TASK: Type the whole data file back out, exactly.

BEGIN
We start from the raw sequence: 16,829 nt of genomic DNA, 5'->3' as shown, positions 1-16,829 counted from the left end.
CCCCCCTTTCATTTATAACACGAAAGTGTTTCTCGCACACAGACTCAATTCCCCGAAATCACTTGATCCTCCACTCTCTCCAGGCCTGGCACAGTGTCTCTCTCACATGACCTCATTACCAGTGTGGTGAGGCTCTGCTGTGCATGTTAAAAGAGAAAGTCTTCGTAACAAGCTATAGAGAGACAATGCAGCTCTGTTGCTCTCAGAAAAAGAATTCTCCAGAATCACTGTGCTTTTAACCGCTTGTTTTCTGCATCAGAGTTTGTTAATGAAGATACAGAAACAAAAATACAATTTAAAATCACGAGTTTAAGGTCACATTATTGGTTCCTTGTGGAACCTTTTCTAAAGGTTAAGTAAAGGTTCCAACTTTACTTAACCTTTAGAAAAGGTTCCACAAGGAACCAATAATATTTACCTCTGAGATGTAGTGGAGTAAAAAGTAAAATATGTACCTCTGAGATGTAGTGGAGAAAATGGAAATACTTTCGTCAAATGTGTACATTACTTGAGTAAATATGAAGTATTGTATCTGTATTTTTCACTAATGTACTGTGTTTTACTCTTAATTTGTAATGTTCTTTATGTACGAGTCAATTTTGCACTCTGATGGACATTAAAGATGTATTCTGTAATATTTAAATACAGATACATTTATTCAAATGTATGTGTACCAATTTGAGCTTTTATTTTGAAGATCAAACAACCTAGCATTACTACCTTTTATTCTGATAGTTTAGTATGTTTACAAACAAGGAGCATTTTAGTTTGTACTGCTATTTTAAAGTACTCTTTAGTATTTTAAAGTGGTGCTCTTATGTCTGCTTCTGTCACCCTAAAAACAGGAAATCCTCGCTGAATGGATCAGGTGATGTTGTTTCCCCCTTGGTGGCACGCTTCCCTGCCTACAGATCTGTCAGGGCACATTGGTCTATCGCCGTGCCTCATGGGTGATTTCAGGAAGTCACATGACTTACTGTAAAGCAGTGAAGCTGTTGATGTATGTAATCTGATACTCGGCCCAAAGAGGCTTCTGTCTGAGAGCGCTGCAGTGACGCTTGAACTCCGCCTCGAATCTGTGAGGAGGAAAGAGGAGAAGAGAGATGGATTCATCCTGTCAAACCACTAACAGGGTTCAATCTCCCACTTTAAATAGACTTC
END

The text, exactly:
We start from the raw sequence: 16,829 nt of genomic DNA, 5'->3' as shown, positions 1-16,829 counted from the left end.
CCCCCCTTTCATTTATAACACGAAAGTGTTTCTCGCACACAGACTCAATTCCCCGAAATCACTTGATCCTCCACTCTCTCCAGGCCTGGCACAGTGTCTCTCTCACATGACCTCATTACCAGTGTGGTGAGGCTCTGCTGTGCATGTTAAAAGAGAAAGTCTTCGTAACAAGCTATAGAGAGACAATGCAGCTCTGTTGCTCTCAGAAAAAGAATTCTCCAGAATCACTGTGCTTTTAACCGCTTGTTTTCTGCATCAGAGTTTGTTAATGAAGATACAGAAACAAAAATACAATTTAAAATCACGAGTTTAAGGTCACATTATTGGTTCCTTGTGGAACCTTTTCTAAAGGTTAAGTAAAGGTTCCAACTTTACTTAACCTTTAGAAAAGGTTCCACAAGGAACCAATAATATTTACCTCTGAGATGTAGTGGAGTAAAAAGTAAAATATGTACCTCTGAGATGTAGTGGAGAAAATGGAAATACTTTCGTCAAATGTGTACATTACTTGAGTAAATATGAAGTATTGTATCTGTATTTTTCACTAATGTACTGTGTTTTACTCTTAATTTGTAATGTTCTTTATGTACGAGTCAATTTTGCACTCTGATGGACATTAAAGATGTATTCTGTAATATTTAAATACAGATACATTTATTCAAATGTATGTGTACCAATTTGAGCTTTTATTTTGAAGATCAAACAACCTAGCATTACTACCTTTTATTCTGATAGTTTAGTATGTTTACAAACAAGGAGCATTTTAGTTTGTACTGCTATTTTAAAGTACTCTTTAGTATTTTAAAGTGGTGCTCTTATGTCTGCTTCTGTCACCCTAAAAACAGGAAATCCTCGCTGAATGGATCAGGTGATGTTGTTTCCCCCTTGGTGGCACGCTTCCCTGCCTACAGATCTGTCAGGGCACATTGGTCTATCGCCGTGCCTCATGGGTGATTTCAGGAAGTCACATGACTTACTGTAAAGCAGTGAAGCTGTTGATGTATGTAATCTGATACTCGGCCCAAAGAGGCTTCTGTCTGAGAGCGCTGCAGTGACGCTTGAACTCCGCCTCGAATCTGTGAGGAGGAAAGAGGAGAAGAGAGATGGATTCATCCTGTCAAACCACTAACAGGGTTCAATCTCCCACTTTAAATAGACTTC